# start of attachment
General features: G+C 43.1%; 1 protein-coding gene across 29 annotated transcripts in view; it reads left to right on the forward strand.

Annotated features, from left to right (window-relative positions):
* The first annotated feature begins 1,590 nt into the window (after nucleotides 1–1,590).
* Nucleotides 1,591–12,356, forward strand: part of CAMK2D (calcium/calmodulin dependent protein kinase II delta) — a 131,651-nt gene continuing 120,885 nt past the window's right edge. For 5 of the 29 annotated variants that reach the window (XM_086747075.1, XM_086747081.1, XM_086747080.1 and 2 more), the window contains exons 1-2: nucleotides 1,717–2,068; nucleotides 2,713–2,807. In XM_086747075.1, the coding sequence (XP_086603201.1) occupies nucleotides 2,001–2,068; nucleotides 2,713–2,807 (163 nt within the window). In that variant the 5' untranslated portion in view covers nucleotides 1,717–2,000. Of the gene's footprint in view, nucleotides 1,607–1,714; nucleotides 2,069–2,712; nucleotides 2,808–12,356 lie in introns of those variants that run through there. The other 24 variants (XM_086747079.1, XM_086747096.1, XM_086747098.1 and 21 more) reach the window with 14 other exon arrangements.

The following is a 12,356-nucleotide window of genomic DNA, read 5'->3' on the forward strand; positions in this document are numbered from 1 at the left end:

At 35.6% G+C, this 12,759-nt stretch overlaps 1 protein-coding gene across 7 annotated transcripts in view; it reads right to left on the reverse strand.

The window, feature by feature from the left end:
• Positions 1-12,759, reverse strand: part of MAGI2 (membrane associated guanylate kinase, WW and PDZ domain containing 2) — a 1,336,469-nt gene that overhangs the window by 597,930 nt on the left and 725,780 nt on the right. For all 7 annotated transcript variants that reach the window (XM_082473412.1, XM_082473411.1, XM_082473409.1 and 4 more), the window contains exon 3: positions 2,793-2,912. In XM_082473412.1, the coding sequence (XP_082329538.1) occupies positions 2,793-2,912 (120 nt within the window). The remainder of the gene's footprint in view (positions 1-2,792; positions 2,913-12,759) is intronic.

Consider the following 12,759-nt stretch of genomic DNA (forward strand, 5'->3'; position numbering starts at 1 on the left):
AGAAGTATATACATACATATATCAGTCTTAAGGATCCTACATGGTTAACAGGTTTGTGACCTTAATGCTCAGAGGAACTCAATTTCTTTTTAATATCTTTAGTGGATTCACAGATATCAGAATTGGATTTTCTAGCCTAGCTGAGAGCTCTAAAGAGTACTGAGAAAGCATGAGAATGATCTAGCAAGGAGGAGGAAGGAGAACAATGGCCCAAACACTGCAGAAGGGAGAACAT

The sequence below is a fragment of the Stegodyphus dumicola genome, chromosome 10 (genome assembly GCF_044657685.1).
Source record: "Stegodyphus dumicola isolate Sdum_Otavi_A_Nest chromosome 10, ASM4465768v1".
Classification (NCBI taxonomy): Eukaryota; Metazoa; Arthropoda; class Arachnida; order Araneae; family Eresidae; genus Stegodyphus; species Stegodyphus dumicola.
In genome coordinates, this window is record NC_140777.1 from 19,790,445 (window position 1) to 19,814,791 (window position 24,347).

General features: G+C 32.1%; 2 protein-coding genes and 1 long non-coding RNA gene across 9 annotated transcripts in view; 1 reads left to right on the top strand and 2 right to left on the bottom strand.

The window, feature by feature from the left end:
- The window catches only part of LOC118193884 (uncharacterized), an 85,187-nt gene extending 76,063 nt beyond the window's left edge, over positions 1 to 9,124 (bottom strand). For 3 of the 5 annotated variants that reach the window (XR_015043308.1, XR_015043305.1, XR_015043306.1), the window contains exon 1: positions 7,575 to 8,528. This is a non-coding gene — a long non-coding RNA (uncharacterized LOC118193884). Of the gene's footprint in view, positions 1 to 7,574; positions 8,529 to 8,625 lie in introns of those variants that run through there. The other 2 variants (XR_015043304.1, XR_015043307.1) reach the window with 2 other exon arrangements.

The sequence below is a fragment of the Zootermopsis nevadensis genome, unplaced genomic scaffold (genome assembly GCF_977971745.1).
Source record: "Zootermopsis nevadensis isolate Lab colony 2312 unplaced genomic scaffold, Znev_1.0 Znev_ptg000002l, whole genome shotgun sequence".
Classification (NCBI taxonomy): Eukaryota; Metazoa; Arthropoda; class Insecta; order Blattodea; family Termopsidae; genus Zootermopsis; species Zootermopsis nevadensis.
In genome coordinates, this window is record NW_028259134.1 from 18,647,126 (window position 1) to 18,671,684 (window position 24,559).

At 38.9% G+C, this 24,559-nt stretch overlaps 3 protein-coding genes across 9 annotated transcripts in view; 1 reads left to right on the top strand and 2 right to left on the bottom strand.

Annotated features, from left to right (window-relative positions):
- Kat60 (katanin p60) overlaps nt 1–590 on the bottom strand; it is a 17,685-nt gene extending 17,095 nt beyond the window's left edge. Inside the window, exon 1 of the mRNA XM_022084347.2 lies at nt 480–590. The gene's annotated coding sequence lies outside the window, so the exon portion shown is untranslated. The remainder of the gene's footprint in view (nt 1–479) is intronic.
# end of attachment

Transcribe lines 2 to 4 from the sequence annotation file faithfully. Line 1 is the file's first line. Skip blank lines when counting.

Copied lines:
Annotated features, from left to right (window-relative positions):
* The first annotated feature begins 1,590 nt into the window (after nucleotides 1–1,590).
* Nucleotides 1,591–12,356, forward strand: part of CAMK2D (calcium/calmodulin dependent protein kinase II delta) — a 131,651-nt gene continuing 120,885 nt past the window's right edge. For 5 of the 29 annotated variants that reach the window (XM_086747075.1, XM_086747081.1, XM_086747080.1 and 2 more), the window contains exons 1-2: nucleotides 1,717–2,068; nucleotides 2,713–2,807. In XM_086747075.1, the coding sequence (XP_086603201.1) occupies nucleotides 2,001–2,068; nucleotides 2,713–2,807 (163 nt within the window). In that variant the 5' untranslated portion in view covers nucleotides 1,717–2,000. Of the gene's footprint in view, nucleotides 1,607–1,714; nucleotides 2,069–2,712; nucleotides 2,808–12,356 lie in introns of those variants that run through there. The other 24 variants (XM_086747079.1, XM_086747096.1, XM_086747098.1 and 21 more) reach the window with 14 other exon arrangements.